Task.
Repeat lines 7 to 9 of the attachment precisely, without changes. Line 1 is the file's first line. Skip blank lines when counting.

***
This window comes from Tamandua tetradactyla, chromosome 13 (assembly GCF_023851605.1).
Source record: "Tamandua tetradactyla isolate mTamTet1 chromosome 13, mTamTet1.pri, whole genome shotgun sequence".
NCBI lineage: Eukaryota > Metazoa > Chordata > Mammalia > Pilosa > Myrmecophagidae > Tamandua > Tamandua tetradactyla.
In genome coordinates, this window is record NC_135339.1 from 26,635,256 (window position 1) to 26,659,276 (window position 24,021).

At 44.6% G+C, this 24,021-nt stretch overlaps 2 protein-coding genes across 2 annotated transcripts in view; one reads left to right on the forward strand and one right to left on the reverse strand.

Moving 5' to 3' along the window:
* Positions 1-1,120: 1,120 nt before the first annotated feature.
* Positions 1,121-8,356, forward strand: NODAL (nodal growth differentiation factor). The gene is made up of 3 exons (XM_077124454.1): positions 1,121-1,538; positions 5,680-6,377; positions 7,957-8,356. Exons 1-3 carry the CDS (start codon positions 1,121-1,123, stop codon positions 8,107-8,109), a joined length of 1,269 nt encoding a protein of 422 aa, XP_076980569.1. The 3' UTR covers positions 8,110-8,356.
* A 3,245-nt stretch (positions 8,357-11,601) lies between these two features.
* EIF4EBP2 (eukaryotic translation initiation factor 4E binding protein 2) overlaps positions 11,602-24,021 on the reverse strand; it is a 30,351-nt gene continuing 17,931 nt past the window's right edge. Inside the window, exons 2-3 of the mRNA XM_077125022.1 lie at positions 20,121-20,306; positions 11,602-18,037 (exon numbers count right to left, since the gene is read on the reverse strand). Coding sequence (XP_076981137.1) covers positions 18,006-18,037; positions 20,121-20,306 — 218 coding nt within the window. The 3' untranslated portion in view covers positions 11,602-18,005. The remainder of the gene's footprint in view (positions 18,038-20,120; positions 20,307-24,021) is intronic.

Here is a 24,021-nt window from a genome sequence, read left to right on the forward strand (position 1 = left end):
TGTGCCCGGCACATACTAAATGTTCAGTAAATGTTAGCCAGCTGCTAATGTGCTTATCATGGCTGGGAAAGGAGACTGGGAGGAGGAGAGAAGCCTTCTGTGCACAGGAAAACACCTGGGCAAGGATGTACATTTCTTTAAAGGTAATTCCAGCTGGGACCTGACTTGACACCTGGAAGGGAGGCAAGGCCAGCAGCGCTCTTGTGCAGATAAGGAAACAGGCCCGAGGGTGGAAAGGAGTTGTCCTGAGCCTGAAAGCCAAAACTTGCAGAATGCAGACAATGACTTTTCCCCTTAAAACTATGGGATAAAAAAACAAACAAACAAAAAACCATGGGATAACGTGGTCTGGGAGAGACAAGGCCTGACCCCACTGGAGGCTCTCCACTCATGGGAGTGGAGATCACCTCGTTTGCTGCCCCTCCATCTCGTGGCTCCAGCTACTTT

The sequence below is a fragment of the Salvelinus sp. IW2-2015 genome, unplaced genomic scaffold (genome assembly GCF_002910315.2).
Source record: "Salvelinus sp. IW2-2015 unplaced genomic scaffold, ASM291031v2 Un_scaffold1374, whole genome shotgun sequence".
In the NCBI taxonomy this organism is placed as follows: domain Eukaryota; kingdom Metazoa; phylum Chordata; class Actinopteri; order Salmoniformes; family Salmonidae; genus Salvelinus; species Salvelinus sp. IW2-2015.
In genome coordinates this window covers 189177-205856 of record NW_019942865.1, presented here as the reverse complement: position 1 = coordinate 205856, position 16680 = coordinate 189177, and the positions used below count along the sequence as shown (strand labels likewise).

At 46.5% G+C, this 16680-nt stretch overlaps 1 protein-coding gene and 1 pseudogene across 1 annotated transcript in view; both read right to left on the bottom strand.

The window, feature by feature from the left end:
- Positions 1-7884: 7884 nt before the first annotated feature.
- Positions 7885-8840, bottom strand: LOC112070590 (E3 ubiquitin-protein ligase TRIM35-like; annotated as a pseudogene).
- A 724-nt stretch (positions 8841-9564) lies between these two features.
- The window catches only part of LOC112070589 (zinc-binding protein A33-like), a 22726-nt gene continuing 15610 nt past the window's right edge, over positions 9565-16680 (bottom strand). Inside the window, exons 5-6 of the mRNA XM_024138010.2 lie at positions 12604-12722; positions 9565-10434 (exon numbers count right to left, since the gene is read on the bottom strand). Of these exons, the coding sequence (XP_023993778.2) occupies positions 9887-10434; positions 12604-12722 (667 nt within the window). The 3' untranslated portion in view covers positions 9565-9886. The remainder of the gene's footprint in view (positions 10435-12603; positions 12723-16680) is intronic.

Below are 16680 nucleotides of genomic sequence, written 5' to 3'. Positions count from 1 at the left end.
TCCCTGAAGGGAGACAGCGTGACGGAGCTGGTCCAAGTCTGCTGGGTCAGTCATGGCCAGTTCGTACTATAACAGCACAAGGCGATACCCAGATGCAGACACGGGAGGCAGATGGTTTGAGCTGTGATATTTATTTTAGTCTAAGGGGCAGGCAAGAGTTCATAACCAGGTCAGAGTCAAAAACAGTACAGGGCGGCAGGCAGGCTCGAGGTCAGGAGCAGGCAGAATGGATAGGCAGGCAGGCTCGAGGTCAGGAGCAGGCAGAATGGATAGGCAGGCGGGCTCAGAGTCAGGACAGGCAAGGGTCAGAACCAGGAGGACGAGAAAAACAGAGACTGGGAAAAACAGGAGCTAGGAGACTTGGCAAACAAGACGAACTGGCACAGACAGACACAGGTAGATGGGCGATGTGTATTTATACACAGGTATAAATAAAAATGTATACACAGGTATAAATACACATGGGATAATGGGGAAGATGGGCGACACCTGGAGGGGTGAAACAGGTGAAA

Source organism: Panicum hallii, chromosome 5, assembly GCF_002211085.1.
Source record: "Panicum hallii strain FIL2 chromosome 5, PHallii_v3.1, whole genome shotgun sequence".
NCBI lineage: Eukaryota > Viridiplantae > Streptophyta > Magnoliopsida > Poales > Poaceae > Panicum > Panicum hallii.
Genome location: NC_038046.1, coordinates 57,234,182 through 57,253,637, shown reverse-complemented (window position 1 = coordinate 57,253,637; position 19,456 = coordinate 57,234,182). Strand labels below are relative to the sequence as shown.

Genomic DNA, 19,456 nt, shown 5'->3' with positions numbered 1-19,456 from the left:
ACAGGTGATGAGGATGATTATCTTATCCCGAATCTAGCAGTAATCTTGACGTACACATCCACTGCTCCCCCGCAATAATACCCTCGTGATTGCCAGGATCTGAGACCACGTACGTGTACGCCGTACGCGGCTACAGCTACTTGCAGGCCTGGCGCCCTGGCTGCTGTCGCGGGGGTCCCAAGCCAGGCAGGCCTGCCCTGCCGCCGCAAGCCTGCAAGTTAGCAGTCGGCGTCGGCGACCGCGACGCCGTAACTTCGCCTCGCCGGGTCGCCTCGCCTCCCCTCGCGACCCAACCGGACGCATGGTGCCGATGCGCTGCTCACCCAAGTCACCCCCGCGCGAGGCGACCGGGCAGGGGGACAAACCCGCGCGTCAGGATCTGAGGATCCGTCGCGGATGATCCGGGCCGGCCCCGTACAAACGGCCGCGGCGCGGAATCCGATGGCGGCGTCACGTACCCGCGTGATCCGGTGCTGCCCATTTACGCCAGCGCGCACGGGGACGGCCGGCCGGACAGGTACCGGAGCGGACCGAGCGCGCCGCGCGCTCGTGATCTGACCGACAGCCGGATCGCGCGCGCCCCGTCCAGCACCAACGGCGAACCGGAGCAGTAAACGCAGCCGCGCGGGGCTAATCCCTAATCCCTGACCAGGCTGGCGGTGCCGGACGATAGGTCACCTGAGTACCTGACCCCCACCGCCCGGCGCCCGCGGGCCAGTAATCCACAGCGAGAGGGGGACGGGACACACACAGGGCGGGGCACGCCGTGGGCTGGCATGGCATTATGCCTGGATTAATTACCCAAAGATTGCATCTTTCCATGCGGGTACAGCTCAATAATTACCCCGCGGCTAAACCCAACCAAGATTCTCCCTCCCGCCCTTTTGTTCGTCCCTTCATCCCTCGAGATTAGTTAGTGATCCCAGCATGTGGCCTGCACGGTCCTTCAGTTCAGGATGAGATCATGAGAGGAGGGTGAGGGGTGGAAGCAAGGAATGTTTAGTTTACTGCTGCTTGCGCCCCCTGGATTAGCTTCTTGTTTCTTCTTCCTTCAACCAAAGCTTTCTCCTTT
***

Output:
* Positions 1-1,120: 1,120 nt before the first annotated feature.
* Positions 1,121-8,356, forward strand: NODAL (nodal growth differentiation factor). The gene is made up of 3 exons (XM_077124454.1): positions 1,121-1,538; positions 5,680-6,377; positions 7,957-8,356. Exons 1-3 carry the CDS (start codon positions 1,121-1,123, stop codon positions 8,107-8,109), a joined length of 1,269 nt encoding a protein of 422 aa, XP_076980569.1. The 3' UTR covers positions 8,110-8,356.
* A 3,245-nt stretch (positions 8,357-11,601) lies between these two features.